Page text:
Texas, like much of the West, has been battling ferocious droughts for much of this decade. The effects are cascading throughout the boating world as some reservoirs used by recreational cruisers become severely depleted and rivers that feed the estuaries dry up and negatively influence the breeding grounds for fish and commercial seafood harvests. With the insatiable thirst from growing cities such as Houston and Austin, there simply isn’t enough water to go around and fights are brewing between economic interests built up around these reservoirs, cities, commercial fishing, and farming.
The effects are severe enough that many sailing and boating organizations regularly post updates on water legislation alongside photos of regattas or fishing tournaments where lower water levels are clearly visible along shorelines. Lakes such as Ray Hubbard, Granbury and Nocona have reached record low water levels since their dams were constructed in the 1960s and Lake Whitney alone has dropped 13 feet. Public ramps on Lake Travis have been closed due to the low water levels, and marina operators have to shift boat slips further from shore and into deeper waters. Cruiser safety is also becoming an issue in some places as boats hit shallows or newly exposed debris causing significant damages to hulls or engines.
As rivers and creeks dry up, so do the estuaries that are the nursery grounds for redfish, speckled trout, black drum, and flounder. As saltwater moves in to replenish the depleted fresh water, entire ecosystems are being damaged. Gulf oysters that normally thrive in the bays from Port Aransas to Galveston are taking huge hits from the hyper-salinity levels that are occurring. The effects are beginning to reverberate throughout the $17 billion tourism economy along the Texas Gulf Coast in higher costs and smaller recreational and commercial fishing hauls.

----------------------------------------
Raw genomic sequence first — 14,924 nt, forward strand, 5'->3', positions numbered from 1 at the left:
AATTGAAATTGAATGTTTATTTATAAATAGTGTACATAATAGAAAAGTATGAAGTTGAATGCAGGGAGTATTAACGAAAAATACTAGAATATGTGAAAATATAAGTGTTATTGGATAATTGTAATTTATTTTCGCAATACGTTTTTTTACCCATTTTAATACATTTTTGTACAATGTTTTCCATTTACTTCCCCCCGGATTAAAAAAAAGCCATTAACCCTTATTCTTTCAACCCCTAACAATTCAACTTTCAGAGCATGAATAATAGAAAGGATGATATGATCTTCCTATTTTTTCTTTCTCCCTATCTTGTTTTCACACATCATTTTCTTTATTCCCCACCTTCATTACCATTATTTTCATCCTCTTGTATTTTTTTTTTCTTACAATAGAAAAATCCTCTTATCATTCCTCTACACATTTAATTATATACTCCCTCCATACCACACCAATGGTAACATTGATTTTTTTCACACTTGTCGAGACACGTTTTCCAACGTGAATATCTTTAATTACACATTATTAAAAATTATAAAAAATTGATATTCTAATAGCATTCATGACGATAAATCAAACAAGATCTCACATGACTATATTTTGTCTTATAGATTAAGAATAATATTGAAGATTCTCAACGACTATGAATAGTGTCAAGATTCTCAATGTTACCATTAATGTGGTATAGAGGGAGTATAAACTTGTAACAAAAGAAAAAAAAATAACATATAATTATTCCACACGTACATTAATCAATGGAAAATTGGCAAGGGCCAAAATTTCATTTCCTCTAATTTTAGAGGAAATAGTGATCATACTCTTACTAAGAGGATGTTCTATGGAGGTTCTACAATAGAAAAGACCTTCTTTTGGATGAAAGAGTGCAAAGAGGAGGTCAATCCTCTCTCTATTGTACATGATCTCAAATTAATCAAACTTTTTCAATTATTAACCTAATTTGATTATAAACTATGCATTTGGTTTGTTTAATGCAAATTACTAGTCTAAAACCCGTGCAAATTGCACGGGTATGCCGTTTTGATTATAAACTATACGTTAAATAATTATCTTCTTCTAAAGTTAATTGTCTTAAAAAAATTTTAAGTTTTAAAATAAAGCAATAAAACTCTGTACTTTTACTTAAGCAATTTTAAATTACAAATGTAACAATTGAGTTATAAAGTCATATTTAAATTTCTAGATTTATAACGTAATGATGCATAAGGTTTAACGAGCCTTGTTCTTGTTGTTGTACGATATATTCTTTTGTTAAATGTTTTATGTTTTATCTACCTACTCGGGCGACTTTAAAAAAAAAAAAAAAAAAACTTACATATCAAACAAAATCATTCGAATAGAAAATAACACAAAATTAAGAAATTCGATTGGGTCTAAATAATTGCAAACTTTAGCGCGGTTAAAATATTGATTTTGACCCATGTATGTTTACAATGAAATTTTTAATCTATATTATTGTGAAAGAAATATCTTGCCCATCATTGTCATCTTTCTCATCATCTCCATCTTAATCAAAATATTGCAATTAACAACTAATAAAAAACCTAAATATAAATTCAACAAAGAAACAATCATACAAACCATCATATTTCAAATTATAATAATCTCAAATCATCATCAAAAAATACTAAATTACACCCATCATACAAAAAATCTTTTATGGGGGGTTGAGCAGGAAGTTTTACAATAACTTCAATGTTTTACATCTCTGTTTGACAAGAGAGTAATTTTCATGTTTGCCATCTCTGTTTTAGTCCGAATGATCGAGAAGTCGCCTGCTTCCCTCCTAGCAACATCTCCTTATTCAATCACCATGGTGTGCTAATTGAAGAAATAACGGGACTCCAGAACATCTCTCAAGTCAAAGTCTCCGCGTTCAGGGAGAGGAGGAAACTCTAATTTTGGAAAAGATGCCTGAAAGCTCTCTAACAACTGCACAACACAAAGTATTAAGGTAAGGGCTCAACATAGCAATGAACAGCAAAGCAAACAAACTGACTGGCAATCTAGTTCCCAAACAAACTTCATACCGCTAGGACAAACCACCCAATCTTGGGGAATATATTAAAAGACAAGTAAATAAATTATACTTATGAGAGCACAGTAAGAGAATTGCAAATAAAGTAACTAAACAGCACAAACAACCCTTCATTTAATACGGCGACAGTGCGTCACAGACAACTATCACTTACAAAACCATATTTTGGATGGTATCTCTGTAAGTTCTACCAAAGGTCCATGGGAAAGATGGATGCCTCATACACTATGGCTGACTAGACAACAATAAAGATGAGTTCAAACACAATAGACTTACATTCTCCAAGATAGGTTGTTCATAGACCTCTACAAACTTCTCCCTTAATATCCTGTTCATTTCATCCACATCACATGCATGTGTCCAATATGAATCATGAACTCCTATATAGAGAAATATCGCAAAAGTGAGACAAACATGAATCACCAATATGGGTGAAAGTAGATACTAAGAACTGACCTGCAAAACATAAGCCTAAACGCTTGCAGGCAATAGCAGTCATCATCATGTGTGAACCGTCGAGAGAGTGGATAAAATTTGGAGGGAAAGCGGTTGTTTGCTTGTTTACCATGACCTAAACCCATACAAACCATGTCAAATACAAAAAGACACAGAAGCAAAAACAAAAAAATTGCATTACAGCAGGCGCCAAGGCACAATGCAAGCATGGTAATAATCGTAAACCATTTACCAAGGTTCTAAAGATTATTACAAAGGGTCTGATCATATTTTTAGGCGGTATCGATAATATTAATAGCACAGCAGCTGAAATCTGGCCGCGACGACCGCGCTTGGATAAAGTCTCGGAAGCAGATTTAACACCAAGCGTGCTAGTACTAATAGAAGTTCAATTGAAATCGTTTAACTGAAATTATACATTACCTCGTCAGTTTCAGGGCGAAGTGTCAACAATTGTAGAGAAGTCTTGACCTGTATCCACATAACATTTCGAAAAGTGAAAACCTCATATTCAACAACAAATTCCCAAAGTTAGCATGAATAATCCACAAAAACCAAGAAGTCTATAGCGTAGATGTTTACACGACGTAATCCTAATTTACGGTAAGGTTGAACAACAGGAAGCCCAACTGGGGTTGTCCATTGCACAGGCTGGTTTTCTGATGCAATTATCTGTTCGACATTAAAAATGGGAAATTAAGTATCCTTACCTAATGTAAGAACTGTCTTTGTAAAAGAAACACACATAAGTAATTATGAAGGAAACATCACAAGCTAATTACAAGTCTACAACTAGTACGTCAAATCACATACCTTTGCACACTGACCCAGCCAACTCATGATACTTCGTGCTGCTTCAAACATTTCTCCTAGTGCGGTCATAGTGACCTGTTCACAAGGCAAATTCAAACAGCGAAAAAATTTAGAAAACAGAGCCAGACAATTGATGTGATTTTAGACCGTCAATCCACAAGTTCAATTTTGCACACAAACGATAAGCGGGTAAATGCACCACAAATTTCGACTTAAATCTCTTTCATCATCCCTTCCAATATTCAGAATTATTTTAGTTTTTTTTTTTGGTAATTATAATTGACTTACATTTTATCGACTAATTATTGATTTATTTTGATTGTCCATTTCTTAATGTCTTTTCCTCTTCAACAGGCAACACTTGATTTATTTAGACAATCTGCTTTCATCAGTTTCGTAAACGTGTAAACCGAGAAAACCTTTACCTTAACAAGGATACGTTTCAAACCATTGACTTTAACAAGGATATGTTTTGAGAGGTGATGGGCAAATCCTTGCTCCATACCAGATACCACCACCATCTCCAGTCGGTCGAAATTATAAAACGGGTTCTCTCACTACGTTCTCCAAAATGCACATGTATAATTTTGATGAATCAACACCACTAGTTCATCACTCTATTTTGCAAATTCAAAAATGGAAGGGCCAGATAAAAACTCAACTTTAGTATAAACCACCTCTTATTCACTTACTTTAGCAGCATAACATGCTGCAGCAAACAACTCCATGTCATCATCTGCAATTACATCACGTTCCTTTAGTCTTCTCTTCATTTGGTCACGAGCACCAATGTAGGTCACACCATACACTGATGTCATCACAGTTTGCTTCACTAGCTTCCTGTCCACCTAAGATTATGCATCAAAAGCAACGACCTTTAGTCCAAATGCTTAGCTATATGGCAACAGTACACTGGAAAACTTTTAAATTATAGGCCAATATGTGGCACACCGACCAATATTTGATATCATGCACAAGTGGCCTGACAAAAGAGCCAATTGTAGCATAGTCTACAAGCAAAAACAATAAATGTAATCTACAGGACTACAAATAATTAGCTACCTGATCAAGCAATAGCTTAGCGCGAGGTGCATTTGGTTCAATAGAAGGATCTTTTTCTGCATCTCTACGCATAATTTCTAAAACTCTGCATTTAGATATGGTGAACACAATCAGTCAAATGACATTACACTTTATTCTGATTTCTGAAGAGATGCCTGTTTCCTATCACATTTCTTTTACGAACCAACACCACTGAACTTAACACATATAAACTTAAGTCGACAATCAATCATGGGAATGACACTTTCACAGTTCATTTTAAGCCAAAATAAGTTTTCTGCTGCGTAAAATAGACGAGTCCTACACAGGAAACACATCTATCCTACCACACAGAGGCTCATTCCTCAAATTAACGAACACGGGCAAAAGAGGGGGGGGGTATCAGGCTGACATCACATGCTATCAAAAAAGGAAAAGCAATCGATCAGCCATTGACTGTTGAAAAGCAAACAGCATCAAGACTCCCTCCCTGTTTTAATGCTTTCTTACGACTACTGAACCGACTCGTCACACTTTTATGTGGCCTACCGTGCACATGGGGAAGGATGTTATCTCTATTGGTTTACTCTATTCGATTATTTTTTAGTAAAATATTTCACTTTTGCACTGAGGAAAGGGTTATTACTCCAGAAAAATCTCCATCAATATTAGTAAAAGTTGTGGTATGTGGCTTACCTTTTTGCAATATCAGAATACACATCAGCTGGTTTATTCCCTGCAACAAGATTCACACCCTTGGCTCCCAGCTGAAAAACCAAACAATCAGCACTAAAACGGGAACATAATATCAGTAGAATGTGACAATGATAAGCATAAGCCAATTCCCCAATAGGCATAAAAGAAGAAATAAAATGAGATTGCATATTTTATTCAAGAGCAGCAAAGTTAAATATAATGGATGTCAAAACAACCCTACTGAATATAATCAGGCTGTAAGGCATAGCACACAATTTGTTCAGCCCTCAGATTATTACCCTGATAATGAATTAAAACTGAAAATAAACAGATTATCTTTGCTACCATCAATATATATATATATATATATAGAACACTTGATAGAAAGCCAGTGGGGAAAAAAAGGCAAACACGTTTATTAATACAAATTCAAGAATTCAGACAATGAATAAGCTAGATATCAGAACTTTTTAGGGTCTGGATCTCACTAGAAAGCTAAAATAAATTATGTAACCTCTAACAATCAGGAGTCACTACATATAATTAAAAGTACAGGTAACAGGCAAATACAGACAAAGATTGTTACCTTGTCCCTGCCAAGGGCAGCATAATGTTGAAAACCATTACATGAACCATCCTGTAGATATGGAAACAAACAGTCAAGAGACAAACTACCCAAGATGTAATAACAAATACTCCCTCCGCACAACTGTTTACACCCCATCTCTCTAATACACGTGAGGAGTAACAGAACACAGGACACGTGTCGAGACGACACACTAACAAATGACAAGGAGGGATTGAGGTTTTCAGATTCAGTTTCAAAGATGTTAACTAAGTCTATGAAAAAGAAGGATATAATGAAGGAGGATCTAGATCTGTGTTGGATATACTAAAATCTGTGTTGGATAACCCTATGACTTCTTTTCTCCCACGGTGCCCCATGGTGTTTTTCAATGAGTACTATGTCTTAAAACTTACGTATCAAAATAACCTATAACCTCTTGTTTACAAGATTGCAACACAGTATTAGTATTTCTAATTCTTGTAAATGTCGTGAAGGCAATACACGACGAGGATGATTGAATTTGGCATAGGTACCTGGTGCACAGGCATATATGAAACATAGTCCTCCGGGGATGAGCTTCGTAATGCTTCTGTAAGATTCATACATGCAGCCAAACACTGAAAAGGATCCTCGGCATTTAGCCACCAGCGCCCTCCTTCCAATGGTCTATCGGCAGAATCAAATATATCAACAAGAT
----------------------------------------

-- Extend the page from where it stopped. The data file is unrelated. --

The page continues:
Texans recently voted to dip into a $2 billion “rainy day” fund in order to create new reservoirs, water pipelines and to fund new conservation projects. While not as heavily affected by the Deepwater Horizon oil spill in 2010, Texas could also reap another billion dollars from impending fines against BP, and these funds should go directly into coastal conservation and reconstruction projects. However, individuals have expressed concern that some of this money could be redirected towards projects that have nothing to do with environmental restoration, just as Alabama recently did by directing millions from these penalties toward a hotel project.
Texas has a unique boating culture that has grown up around these reservoirs, and combined with the state’s already wild and beautiful rivers and coastline, every effort should be made to not sacrifice them for the sake of water intensive lawns or even rice farming. While Texas is faring better than states such as California, which is being ravaged by drought, it is crucial to protect the waters that make Texas such a beautiful state for all boating activities.
By Harlen Leslie, Southern Boating December 2014